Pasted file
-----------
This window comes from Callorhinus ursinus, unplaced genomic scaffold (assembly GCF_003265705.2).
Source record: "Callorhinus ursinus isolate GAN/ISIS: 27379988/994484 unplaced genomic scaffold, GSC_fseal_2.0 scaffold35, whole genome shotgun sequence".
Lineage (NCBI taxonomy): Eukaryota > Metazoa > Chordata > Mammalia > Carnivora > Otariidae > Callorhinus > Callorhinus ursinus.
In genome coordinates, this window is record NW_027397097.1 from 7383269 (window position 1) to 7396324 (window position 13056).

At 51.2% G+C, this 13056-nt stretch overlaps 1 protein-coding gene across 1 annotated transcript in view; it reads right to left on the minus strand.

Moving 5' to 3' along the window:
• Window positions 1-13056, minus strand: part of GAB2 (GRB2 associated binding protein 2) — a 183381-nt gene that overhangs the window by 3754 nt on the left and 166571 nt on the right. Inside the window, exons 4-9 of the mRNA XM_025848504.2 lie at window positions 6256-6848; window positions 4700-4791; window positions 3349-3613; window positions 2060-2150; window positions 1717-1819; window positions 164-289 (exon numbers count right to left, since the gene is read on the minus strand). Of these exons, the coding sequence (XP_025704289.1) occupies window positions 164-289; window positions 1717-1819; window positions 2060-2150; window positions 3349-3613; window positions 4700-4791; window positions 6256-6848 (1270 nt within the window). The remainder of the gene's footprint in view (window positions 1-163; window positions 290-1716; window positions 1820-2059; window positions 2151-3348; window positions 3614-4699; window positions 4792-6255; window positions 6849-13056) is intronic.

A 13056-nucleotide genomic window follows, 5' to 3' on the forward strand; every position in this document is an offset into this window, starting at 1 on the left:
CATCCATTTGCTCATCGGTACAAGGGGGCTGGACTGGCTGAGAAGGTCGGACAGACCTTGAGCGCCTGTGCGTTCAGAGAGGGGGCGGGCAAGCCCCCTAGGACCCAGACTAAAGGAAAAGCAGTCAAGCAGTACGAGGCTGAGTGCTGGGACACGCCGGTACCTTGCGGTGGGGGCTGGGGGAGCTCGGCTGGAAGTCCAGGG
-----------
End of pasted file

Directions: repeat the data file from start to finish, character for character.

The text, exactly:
This window comes from Callorhinus ursinus, unplaced genomic scaffold (assembly GCF_003265705.2).
Source record: "Callorhinus ursinus isolate GAN/ISIS: 27379988/994484 unplaced genomic scaffold, GSC_fseal_2.0 scaffold35, whole genome shotgun sequence".
Lineage (NCBI taxonomy): Eukaryota > Metazoa > Chordata > Mammalia > Carnivora > Otariidae > Callorhinus > Callorhinus ursinus.
In genome coordinates, this window is record NW_027397097.1 from 7383269 (window position 1) to 7396324 (window position 13056).

At 51.2% G+C, this 13056-nt stretch overlaps 1 protein-coding gene across 1 annotated transcript in view; it reads right to left on the minus strand.

Moving 5' to 3' along the window:
• Window positions 1-13056, minus strand: part of GAB2 (GRB2 associated binding protein 2) — a 183381-nt gene that overhangs the window by 3754 nt on the left and 166571 nt on the right. Inside the window, exons 4-9 of the mRNA XM_025848504.2 lie at window positions 6256-6848; window positions 4700-4791; window positions 3349-3613; window positions 2060-2150; window positions 1717-1819; window positions 164-289 (exon numbers count right to left, since the gene is read on the minus strand). Of these exons, the coding sequence (XP_025704289.1) occupies window positions 164-289; window positions 1717-1819; window positions 2060-2150; window positions 3349-3613; window positions 4700-4791; window positions 6256-6848 (1270 nt within the window). The remainder of the gene's footprint in view (window positions 1-163; window positions 290-1716; window positions 1820-2059; window positions 2151-3348; window positions 3614-4699; window positions 4792-6255; window positions 6849-13056) is intronic.

A 13056-nucleotide genomic window follows, 5' to 3' on the forward strand; every position in this document is an offset into this window, starting at 1 on the left:
CATCCATTTGCTCATCGGTACAAGGGGGCTGGACTGGCTGAGAAGGTCGGACAGACCTTGAGCGCCTGTGCGTTCAGAGAGGGGGCGGGCAAGCCCCCTAGGACCCAGACTAAAGGAAAAGCAGTCAAGCAGTACGAGGCTGAGTGCTGGGACACGCCGGTACCTTGCGGTGGGGGCTGGGGGAGCTCGGCTGGAAGTCCAGGG